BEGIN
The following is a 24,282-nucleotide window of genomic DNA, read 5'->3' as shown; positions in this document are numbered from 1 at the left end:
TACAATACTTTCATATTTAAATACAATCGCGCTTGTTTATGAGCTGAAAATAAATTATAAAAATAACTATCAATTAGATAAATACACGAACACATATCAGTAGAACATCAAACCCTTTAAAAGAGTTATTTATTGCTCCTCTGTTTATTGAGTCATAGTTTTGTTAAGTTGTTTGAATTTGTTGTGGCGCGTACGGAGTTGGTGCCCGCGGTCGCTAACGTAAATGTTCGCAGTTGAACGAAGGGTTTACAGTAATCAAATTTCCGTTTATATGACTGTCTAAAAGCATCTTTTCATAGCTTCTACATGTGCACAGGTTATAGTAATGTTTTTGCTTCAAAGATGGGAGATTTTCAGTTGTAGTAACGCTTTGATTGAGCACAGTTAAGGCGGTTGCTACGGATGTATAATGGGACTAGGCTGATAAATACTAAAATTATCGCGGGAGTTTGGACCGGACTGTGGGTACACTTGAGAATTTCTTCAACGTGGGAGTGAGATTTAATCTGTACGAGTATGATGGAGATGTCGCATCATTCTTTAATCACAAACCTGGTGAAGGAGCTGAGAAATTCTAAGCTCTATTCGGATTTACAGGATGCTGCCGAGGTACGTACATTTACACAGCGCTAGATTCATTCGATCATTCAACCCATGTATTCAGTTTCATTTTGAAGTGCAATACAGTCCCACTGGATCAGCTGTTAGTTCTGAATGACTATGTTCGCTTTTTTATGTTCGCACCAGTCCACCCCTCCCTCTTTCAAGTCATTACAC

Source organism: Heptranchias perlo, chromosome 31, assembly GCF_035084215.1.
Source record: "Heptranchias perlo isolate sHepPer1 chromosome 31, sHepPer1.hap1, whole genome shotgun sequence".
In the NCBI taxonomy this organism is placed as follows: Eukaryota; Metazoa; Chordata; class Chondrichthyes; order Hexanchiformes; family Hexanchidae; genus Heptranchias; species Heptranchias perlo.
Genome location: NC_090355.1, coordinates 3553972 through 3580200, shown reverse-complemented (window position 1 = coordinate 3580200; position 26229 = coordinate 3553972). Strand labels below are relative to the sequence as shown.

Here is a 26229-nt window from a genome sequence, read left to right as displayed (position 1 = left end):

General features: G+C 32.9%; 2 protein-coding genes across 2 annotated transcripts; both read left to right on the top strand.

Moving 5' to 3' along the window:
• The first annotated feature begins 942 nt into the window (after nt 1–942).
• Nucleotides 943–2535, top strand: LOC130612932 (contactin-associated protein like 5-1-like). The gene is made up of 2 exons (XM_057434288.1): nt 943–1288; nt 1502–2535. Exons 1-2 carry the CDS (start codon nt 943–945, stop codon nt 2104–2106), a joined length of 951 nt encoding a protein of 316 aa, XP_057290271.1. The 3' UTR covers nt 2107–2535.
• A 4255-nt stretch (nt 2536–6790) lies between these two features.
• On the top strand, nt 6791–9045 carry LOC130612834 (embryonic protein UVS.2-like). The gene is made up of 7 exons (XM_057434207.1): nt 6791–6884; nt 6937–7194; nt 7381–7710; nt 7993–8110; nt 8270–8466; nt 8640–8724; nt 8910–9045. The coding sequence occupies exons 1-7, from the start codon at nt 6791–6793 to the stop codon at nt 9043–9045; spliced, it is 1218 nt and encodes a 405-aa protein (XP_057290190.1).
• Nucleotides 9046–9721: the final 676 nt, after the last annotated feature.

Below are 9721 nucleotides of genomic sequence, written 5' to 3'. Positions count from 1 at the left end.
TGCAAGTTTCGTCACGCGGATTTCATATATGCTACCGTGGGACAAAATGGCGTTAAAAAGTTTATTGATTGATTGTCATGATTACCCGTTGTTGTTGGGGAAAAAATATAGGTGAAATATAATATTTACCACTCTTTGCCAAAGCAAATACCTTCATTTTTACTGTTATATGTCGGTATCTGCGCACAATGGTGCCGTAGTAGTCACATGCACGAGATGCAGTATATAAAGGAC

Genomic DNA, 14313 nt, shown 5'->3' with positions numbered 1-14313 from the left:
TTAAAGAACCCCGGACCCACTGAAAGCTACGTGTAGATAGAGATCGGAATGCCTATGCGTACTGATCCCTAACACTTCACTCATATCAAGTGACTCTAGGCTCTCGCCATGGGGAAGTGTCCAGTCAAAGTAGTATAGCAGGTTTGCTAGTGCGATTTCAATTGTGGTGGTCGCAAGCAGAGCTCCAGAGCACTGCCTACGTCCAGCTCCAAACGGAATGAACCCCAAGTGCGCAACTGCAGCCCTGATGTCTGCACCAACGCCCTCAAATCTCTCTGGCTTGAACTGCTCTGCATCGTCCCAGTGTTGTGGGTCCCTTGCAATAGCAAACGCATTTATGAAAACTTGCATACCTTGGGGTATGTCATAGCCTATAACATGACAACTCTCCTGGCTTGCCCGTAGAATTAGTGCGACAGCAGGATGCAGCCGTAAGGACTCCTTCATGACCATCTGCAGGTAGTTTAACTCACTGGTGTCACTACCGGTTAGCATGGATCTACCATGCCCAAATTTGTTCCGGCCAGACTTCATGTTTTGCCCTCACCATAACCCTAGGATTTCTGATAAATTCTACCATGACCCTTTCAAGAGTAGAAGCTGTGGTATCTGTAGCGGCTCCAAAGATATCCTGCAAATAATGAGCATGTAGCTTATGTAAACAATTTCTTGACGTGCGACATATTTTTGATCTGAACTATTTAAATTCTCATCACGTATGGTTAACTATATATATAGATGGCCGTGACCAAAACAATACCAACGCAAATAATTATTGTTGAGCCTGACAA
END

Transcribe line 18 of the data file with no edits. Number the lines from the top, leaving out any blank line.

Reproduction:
TTAAAGAACCCCGGACCCACTGAAAGCTACGTGTAGATAGAGATCGGAATGCCTATGCGTACTGATCCCTAACACTTCACTCATATCAAGTGACTCTAGGCTCTCGCCATGGGGAAGTGTCCAGTCAAAGTAGTATAGCAGGTTTGCTAGTGCGATTTCAATTGTGGTGGTCGCAAGCAGAGCTCCAGAGCACTGCCTACGTCCAGCTCCAAACGGAATGAACCCCAAGTGCGCAACTGCAGCCCTGATGTCTGCACCAACGCCCTCAAATCTCTCTGGCTTGAACTGCTCTGCATCGTCCCAGTGTTGTGGGTCCCTTGCAATAGCAAACGCATTTATGAAAACTTGCATACCTTGGGGTATGTCATAGCCTATAACATGACAACTCTCCTGGCTTGCCCGTAGAATTAGTGCGACAGCAGGATGCAGCCGTAAGGACTCCTTCATGACCATCTGCAGGTAGTTTAACTCACTGGTGTCACTACCGGTTAGCATGGATCTACCATGCCCAAATTTGTTCCGGCCAGACTTCATGTTTTGCCCTCACCATAACCCTAGGATTTCTGATAAATTCTACCATGACCCTTTCAAGAGTAGAAGCTGTGGTATCTGTAGCGGCTCCAAAGATATCCTGCAAATAATGAGCATGTAGCTTATGTAAACAATTTCTTGACGTGCGACATATTTTTGATCTGAACTATTTAAATTCTCATCACGTATGGTTAACTATATATATAGATGGCCGTGACCAAAACAATACCAACGCAAATAATTATTGTTGAGCCTGACAA